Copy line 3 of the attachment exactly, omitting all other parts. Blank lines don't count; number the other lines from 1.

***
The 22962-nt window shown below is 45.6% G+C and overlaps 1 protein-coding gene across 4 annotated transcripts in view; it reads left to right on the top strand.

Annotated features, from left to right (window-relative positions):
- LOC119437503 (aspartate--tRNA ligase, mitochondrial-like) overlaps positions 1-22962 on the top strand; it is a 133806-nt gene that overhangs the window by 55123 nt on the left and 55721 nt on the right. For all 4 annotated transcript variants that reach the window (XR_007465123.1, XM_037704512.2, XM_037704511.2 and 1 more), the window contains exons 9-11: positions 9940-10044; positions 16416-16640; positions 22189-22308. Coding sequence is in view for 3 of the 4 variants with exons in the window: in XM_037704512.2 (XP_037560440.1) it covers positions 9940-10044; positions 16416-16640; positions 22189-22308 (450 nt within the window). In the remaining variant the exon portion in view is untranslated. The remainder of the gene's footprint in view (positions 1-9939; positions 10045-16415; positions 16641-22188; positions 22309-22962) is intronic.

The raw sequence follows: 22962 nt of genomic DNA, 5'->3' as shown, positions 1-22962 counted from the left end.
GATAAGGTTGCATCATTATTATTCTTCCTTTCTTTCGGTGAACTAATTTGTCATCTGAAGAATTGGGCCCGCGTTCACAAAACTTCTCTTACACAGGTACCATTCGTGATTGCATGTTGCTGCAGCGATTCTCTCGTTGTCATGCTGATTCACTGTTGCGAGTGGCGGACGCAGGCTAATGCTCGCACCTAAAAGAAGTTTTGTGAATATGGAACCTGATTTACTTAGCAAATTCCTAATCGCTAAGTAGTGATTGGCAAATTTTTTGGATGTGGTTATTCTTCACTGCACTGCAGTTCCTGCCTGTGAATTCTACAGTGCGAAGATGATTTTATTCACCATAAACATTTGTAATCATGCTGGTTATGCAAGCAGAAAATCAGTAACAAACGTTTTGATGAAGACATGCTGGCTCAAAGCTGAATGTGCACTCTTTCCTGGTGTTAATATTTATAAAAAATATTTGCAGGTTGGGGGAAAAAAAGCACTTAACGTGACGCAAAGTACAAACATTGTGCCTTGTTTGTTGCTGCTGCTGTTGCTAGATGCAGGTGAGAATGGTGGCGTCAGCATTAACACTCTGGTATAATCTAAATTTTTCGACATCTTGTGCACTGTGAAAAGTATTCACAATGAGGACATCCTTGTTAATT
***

- LOC119437503 (aspartate--tRNA ligase, mitochondrial-like) overlaps positions 1-22962 on the top strand; it is a 133806-nt gene that overhangs the window by 55123 nt on the left and 55721 nt on the right. For all 4 annotated transcript variants that reach the window (XR_007465123.1, XM_037704512.2, XM_037704511.2 and 1 more), the window contains exons 9-11: positions 9940-10044; positions 16416-16640; positions 22189-22308. Coding sequence is in view for 3 of the 4 variants with exons in the window: in XM_037704512.2 (XP_037560440.1) it covers positions 9940-10044; positions 16416-16640; positions 22189-22308 (450 nt within the window). In the remaining variant the exon portion in view is untranslated. The remainder of the gene's footprint in view (positions 1-9939; positions 10045-16415; positions 16641-22188; positions 22309-22962) is intronic.